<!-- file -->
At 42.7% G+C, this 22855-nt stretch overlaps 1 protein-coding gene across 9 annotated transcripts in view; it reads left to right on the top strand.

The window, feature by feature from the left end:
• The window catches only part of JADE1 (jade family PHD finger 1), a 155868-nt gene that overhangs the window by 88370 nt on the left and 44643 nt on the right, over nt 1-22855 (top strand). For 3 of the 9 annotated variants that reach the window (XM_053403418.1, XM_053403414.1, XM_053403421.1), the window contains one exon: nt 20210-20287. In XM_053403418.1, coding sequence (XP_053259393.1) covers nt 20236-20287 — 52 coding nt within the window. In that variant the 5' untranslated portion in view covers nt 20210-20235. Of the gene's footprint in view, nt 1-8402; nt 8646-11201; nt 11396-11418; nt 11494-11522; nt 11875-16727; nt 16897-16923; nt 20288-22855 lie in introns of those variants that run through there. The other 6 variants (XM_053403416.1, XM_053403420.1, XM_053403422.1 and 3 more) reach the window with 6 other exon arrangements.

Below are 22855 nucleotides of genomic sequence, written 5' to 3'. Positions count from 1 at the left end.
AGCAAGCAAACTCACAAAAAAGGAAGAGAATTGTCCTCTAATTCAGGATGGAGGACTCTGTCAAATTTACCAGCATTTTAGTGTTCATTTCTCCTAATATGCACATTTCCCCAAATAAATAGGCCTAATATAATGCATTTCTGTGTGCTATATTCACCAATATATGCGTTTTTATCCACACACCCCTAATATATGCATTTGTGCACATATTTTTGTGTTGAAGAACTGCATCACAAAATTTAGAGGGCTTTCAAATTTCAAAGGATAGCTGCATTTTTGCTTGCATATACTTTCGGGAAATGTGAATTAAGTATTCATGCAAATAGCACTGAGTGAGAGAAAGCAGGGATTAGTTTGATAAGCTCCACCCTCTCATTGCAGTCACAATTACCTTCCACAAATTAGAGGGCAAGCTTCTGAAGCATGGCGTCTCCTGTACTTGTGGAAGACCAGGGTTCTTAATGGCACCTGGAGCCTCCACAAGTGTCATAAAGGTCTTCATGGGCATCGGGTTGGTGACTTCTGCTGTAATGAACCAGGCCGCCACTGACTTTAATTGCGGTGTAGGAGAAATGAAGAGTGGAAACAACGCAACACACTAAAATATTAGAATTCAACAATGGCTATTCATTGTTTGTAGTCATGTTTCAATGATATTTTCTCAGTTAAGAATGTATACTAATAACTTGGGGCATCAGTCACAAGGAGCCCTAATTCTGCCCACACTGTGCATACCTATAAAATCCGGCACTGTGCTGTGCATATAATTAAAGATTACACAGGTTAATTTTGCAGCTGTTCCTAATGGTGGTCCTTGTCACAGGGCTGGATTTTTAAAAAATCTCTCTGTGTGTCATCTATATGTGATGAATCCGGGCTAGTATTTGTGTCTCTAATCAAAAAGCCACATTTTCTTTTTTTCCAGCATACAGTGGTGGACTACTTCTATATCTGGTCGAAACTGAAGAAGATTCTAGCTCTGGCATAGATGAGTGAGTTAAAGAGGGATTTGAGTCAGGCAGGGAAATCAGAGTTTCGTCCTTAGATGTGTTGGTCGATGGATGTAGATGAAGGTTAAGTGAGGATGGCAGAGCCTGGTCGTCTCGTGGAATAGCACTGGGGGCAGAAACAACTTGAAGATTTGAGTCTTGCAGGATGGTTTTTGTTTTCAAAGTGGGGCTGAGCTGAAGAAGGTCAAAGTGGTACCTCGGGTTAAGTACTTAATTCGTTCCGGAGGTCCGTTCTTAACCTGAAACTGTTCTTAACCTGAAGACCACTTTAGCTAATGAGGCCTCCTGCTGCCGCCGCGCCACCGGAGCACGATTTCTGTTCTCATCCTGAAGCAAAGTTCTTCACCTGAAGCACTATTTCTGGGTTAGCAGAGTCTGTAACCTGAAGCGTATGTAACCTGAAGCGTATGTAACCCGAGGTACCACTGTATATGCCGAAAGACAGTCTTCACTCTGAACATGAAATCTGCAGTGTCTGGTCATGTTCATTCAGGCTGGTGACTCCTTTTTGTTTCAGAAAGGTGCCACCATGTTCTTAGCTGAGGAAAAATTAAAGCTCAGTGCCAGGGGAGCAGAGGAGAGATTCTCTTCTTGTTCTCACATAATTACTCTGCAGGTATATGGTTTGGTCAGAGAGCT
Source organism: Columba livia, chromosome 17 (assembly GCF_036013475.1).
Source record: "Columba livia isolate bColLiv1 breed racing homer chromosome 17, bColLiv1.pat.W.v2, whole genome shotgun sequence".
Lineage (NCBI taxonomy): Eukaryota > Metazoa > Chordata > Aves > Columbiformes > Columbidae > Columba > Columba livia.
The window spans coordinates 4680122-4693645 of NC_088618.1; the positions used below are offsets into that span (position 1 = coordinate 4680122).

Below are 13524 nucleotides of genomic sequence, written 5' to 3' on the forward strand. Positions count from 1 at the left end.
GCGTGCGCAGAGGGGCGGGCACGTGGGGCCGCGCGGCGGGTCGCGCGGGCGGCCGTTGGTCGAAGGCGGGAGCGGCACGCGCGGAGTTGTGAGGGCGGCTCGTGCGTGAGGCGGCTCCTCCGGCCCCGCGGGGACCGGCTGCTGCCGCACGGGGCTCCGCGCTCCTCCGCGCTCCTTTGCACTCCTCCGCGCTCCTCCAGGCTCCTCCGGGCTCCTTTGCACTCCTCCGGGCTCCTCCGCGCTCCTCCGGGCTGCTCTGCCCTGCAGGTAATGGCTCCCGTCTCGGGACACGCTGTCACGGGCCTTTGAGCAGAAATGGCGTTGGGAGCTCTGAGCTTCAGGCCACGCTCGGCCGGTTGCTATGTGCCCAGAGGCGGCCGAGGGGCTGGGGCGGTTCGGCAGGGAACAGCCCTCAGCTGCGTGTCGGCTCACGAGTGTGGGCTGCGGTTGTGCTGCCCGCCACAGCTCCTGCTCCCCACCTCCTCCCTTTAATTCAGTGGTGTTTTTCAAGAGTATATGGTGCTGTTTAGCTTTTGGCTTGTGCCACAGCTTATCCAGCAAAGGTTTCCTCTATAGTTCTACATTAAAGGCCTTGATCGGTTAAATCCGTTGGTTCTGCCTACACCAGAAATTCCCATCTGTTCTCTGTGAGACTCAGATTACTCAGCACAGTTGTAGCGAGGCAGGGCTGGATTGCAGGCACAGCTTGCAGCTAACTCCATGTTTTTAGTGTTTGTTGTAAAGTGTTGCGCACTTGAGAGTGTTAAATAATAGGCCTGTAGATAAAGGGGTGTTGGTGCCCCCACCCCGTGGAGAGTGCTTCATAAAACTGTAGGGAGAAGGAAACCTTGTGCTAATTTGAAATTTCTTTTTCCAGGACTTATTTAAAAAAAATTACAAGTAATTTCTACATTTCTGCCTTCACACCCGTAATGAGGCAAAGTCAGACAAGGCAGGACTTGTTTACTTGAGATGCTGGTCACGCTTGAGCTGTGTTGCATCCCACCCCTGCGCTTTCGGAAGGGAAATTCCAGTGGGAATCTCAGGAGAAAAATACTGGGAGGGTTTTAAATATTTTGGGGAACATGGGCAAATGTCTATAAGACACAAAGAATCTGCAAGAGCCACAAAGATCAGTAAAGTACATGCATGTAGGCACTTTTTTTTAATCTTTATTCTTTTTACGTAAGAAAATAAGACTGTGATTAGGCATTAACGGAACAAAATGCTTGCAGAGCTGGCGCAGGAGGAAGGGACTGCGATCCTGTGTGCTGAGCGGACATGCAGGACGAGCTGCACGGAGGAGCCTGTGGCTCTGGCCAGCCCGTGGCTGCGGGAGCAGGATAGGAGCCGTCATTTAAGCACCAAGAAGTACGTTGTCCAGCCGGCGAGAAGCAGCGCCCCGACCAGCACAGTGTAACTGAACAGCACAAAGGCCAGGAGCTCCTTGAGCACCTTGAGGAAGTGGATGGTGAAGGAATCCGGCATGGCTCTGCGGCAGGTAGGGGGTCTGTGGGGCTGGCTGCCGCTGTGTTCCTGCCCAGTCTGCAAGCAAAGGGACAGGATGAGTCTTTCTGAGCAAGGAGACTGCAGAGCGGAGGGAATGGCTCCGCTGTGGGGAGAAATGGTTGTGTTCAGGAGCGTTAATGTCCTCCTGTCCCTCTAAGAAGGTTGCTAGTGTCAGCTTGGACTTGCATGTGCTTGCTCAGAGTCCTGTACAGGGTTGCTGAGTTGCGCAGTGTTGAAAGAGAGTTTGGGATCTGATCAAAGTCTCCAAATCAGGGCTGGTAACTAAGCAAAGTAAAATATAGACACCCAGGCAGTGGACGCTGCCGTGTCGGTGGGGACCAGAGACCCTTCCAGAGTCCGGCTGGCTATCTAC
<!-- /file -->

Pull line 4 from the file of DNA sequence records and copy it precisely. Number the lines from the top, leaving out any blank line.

Below are 22855 nucleotides of genomic sequence, written 5' to 3'. Positions count from 1 at the left end.